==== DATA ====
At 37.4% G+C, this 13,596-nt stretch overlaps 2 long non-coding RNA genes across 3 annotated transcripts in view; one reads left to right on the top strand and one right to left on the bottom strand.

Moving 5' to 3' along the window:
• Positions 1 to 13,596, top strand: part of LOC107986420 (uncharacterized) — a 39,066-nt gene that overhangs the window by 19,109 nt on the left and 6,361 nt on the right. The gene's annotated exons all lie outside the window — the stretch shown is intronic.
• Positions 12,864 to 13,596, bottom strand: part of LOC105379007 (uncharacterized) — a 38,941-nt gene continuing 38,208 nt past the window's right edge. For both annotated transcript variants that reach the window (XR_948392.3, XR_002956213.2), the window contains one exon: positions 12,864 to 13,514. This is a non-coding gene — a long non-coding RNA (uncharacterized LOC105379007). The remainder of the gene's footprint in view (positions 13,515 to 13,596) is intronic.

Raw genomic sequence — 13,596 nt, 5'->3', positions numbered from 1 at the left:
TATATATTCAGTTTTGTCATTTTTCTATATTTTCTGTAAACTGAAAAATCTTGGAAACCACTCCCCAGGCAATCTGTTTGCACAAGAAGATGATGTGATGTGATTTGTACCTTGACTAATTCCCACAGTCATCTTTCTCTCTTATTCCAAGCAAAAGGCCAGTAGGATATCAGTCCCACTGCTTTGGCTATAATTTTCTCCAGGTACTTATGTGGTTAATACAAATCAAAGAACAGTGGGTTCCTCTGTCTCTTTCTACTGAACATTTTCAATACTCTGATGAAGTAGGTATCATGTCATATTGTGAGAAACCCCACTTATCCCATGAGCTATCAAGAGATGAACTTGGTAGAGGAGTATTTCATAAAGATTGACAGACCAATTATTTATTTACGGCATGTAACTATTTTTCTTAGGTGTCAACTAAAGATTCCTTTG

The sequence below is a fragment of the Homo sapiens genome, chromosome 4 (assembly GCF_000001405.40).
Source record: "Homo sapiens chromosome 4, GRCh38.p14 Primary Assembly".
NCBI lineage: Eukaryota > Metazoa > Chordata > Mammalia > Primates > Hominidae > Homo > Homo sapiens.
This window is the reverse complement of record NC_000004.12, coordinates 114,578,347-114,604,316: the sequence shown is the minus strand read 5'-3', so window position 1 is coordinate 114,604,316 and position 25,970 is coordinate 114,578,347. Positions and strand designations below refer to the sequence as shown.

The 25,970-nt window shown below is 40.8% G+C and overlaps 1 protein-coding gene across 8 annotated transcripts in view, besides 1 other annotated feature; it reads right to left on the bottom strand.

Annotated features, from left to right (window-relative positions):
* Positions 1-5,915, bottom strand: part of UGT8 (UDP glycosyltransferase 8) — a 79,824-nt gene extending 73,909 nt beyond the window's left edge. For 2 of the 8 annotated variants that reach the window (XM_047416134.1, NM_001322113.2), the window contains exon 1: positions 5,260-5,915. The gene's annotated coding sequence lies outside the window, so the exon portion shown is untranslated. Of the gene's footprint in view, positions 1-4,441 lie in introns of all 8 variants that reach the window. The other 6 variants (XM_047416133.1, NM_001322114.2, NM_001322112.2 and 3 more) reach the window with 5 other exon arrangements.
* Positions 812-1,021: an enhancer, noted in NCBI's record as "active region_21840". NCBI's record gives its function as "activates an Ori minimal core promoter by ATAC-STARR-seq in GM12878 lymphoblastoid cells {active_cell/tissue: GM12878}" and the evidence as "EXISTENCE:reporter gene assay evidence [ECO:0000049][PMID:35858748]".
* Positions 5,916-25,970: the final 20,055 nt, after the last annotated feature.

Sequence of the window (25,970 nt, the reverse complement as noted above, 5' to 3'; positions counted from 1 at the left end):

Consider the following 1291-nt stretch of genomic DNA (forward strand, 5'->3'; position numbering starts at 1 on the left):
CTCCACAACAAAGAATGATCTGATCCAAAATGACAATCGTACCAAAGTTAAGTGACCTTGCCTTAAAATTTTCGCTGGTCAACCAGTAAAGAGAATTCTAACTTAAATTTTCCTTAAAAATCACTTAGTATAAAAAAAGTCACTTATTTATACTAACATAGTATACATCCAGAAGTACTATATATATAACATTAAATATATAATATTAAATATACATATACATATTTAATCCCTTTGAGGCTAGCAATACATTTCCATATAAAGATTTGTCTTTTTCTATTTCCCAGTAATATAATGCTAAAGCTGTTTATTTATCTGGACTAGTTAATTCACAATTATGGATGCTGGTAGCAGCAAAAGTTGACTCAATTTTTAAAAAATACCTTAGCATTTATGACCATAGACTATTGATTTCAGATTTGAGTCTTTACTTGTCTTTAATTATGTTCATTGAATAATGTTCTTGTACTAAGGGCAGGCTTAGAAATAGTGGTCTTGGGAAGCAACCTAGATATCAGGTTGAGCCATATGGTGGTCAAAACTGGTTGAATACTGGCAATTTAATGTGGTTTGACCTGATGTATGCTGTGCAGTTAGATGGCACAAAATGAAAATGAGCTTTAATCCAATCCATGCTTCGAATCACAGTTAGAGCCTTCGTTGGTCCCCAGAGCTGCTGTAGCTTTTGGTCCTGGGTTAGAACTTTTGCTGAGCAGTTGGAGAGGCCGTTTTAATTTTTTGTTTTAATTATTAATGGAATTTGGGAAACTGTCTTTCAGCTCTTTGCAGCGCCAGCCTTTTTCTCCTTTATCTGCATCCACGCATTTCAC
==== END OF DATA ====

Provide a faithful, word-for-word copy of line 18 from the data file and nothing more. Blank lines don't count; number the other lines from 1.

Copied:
CTCCACAACAAAGAATGATCTGATCCAAAATGACAATCGTACCAAAGTTAAGTGACCTTGCCTTAAAATTTTCGCTGGTCAACCAGTAAAGAGAATTCTAACTTAAATTTTCCTTAAAAATCACTTAGTATAAAAAAAGTCACTTATTTATACTAACATAGTATACATCCAGAAGTACTATATATATAACATTAAATATATAATATTAAATATACATATACATATTTAATCCCTTTGAGGCTAGCAATACATTTCCATATAAAGATTTGTCTTTTTCTATTTCCCAGTAATATAATGCTAAAGCTGTTTATTTATCTGGACTAGTTAATTCACAATTATGGATGCTGGTAGCAGCAAAAGTTGACTCAATTTTTAAAAAATACCTTAGCATTTATGACCATAGACTATTGATTTCAGATTTGAGTCTTTACTTGTCTTTAATTATGTTCATTGAATAATGTTCTTGTACTAAGGGCAGGCTTAGAAATAGTGGTCTTGGGAAGCAACCTAGATATCAGGTTGAGCCATATGGTGGTCAAAACTGGTTGAATACTGGCAATTTAATGTGGTTTGACCTGATGTATGCTGTGCAGTTAGATGGCACAAAATGAAAATGAGCTTTAATCCAATCCATGCTTCGAATCACAGTTAGAGCCTTCGTTGGTCCCCAGAGCTGCTGTAGCTTTTGGTCCTGGGTTAGAACTTTTGCTGAGCAGTTGGAGAGGCCGTTTTAATTTTTTGTTTTAATTATTAATGGAATTTGGGAAACTGTCTTTCAGCTCTTTGCAGCGCCAGCCTTTTTCTCCTTTATCTGCATCCACGCATTTCAC